Foxfire Jewelers The Creative Custom Jewelry Studio since 1985

2250 North Coast Highway Newport Oregon 97365

(541) 265-RING    (541) 265-7464


This rich green form of the mineral Beryl gets its name from the Latin and Greek term 'Smaragdus.'

Even fine examples often show inclusions, while poorer stones may be completely opaque.
The inclusions cause Emerald to be somewhat on the fragile side. Thought should be given to designing jewelry which protects the stone from harsh wear. As part of the normal fashioning process, most Emeralds are immersed in clear oil to fill minute voids. Emerald is found today primarily in Columbia, Brazil, Zambia, and Zimbabwe, though it has a rich history stretching into ancient times.

The first known Emerald mines were in southern Egypt and show evidence of being worked since 2000 BC. The ancient Egyptians believed Emerald stood for fertility and rebirth.

The stone also was prized in ancient Rome, where many Roman citizens wore Emerald jewelry, some of which has survived to this day. Nero supposedly viewed the gladiators' fights through a lens cut from a large transparent emerald because he found the color calming.

In some legends of King Arthur, the Holy Grail is described as being fashioned from an Emerald. Stories also say that a serpent which gazes upon Emerald is immediately blinded.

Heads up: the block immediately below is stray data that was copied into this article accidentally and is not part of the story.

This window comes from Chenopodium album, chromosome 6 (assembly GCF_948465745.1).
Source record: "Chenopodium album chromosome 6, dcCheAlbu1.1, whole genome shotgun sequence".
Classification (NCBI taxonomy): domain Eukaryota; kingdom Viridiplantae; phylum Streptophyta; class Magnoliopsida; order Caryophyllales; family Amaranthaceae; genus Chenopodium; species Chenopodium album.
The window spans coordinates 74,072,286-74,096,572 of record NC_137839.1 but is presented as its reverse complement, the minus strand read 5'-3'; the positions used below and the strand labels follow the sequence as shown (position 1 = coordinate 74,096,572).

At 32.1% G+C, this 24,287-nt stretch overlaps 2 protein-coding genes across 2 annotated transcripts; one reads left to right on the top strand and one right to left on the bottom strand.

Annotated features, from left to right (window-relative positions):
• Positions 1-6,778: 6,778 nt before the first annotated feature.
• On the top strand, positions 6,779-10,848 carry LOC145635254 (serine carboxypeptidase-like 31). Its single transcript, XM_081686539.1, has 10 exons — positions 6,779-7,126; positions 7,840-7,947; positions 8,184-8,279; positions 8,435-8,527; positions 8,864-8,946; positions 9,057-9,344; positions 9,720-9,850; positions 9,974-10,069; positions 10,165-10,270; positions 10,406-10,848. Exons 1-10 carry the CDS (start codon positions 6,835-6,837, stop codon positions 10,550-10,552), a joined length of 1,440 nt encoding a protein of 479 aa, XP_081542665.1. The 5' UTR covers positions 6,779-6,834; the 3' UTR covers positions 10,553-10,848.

Emerald was used in the Middle Ages to foretell the future, and was thought to ward off evil sorcery and cure demonic possession. It was also believed to be a symbol of faith and loyal friendship. The gem was closely associated with love, and with contentment in marriage. Its calming, healing nature in legends is evidentially a result of its soothing color. As such it was thought to be good for eye ailments and irritations.

Emeralds were among the treasures brought back by the conquistadors from the new world. Treasure hunters have found gold ornaments set with Emeralds on sunken galleons. Early stone cutters kept an Emerald on their workbench so as to rest their eyes with a gaze at its soothing color.

The Emerald's use in ancient medicines was widespread and Emerald was thought to cure a wide range of ills, from poor eyesight to infertility. It was believed to ease childbirth, and aid the liver, as well as guard against fits and convulsions. Even today, the powder of poorer quality Emeralds is used in folk medicines in China.
Hardness: 7.5-8
Toughness: Varies poor to good
Birthstone: May